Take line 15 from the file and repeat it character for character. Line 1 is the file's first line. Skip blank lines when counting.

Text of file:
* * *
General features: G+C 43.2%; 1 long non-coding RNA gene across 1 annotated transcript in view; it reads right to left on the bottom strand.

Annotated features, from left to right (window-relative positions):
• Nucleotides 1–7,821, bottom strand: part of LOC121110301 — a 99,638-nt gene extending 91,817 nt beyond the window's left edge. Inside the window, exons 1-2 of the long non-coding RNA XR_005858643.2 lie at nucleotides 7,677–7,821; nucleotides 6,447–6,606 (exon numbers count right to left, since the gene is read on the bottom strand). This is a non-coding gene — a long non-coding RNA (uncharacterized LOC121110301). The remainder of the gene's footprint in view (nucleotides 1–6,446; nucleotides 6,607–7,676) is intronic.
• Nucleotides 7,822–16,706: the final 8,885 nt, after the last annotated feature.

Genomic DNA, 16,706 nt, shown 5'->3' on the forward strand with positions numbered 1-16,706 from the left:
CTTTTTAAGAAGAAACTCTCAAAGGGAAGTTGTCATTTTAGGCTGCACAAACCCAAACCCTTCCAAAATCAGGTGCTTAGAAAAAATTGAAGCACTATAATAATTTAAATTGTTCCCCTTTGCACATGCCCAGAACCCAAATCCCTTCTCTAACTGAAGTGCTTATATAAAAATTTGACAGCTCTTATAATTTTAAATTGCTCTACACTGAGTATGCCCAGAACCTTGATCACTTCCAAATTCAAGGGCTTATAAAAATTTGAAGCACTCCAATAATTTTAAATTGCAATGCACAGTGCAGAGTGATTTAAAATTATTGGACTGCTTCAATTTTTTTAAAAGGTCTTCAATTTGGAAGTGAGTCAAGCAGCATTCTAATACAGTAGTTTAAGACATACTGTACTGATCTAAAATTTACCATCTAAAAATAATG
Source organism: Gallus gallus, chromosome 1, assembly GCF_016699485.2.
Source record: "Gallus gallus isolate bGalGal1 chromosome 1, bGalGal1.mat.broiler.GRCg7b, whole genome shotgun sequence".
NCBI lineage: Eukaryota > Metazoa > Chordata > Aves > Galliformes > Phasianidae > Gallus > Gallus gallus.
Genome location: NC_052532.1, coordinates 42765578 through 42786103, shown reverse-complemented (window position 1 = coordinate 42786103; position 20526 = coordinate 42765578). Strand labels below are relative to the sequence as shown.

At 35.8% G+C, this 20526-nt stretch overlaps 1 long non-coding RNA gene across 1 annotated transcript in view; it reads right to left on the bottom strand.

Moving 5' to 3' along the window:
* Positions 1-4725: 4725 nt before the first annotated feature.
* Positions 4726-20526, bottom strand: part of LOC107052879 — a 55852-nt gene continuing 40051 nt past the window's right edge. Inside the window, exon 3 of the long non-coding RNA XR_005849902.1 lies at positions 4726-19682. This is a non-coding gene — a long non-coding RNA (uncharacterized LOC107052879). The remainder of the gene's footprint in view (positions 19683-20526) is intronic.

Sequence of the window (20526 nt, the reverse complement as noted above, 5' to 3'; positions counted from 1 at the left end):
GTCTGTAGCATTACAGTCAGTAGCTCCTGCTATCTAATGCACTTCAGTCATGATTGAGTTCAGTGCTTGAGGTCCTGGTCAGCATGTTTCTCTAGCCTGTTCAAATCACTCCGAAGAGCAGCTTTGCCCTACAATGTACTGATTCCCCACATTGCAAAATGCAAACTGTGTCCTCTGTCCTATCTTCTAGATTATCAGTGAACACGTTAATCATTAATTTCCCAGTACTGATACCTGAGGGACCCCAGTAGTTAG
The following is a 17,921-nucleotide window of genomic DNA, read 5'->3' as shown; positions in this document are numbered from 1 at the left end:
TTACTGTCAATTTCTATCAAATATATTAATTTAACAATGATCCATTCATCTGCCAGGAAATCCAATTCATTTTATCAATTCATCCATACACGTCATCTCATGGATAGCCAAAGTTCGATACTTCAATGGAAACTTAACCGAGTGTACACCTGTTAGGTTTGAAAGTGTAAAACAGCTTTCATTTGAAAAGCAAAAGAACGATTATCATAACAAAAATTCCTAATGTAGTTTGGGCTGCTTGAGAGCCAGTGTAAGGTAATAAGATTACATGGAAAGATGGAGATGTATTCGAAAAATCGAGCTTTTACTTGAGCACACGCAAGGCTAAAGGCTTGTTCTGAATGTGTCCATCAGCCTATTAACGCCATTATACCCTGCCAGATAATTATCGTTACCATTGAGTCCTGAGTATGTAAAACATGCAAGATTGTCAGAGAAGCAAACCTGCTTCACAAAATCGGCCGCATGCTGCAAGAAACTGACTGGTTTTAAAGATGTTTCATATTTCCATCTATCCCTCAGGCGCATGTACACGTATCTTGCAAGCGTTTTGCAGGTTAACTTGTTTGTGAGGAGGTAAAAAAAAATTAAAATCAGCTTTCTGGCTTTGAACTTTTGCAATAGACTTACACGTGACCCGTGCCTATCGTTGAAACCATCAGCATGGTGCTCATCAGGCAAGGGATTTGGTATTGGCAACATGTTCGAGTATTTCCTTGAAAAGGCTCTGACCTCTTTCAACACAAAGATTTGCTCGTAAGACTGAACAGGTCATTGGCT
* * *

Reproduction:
Sequence of the window (20526 nt, the reverse complement as noted above, 5' to 3'; positions counted from 1 at the left end):